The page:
The Eagles banned cellphones during a 2014 tour, employing security guards to shine flashlights at offenders, issue warnings, and then throw them out. Don Henley recently applauded Mumford & Sons decision to follow suit, saying “the madness, the rudeness, the thoughtlessness… must stop. Constantly looking at the world through a viewfinder is not seeing. Listening to live music while recording on a ‘smartphone’ (or texting every 5 seconds) is not hearing. Experiencing life second-hand is not living. Be here now.”

Some artists simply deal with the nuisance on a case-by-case basis. Neil Young angrily doused two women with water in 2012 because they wouldn’t quit texting during a show even after he gave them the stink eye. In April of 2014, Peter Frampton reportedly scolded two fans in Carmel, Indiana, who arrived late to front-row seats, having missed or ignoring the warning prior to the concert beginning that flash photography wasn’t allowed. They took loads of pictures; Frampton asked them to stop. When they didn’t, he asked them to let him see the pictures, and when the fan handed Frampton his phone, he flung it across stage.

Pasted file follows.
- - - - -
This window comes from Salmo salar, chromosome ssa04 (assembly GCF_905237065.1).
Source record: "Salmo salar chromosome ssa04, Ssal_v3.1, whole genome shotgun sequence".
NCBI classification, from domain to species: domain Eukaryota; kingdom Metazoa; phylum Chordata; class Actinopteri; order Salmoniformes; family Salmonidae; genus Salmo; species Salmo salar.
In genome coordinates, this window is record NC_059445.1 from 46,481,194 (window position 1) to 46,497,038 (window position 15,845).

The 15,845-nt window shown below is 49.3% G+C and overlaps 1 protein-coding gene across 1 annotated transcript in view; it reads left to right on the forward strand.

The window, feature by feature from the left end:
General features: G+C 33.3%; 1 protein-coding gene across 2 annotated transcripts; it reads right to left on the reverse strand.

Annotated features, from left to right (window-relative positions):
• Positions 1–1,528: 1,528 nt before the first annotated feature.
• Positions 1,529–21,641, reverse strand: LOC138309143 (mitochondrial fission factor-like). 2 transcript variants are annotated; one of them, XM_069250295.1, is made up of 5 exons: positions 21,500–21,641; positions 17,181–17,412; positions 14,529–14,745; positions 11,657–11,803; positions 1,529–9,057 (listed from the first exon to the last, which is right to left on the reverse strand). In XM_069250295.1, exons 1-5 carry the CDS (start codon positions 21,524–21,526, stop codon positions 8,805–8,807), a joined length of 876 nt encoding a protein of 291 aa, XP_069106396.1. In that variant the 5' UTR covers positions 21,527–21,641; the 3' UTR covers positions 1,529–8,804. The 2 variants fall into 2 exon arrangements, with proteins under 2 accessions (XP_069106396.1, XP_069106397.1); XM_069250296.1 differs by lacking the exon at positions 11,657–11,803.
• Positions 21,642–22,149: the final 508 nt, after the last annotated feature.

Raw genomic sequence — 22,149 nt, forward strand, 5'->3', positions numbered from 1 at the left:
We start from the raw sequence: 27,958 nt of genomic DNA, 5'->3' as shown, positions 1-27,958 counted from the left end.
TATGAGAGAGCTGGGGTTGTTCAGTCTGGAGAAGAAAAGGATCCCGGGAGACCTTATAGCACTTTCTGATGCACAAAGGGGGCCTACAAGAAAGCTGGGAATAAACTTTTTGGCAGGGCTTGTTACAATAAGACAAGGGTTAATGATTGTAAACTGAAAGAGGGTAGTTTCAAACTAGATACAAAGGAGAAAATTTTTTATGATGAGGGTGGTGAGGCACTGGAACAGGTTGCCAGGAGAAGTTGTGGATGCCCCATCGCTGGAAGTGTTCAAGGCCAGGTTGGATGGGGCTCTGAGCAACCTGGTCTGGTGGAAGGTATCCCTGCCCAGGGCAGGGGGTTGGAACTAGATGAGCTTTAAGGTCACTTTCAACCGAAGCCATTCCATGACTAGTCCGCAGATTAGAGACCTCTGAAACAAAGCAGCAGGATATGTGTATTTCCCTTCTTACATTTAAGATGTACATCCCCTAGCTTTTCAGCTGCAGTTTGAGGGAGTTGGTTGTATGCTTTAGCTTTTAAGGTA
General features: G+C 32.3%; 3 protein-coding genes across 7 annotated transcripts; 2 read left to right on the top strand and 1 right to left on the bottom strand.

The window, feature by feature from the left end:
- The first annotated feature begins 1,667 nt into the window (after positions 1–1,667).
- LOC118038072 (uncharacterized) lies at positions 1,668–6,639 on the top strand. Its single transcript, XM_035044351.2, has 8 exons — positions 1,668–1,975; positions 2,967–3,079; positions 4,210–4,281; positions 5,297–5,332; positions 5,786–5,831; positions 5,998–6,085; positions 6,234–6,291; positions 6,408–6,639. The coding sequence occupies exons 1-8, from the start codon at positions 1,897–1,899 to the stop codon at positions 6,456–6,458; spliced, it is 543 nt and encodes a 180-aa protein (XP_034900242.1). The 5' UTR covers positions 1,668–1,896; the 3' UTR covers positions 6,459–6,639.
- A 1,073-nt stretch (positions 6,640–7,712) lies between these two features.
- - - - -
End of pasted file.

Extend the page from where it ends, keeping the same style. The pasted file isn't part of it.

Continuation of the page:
On the other end of the spectrum are these examples:

Brad Paisley encourages fan cellphones at his shows, going into the audience to sing into them, or take selfies that show up on big screens, telling Rolling Stone, “I want to see it. Get a good one. Get good audio if you can. Your videos [are] a memory, something you can have, and what an amazing experience. Yeah, you see people looking at the concert through their phone. But that’s what they want to do. And what YouTube video of a concert ever made you not go?”

Taylor Swift said in a Wall Street Journal op-ed in 2014 that the use of cellphones, and therefore the widely available recordings of her shows, setlists and secret guests every night, was actually the impetus for changing things up every night. “In the YouTube generation we live in, I walked out onstage every night of my stadium tour last year knowing almost every fan had already seen the show online,” she wrote.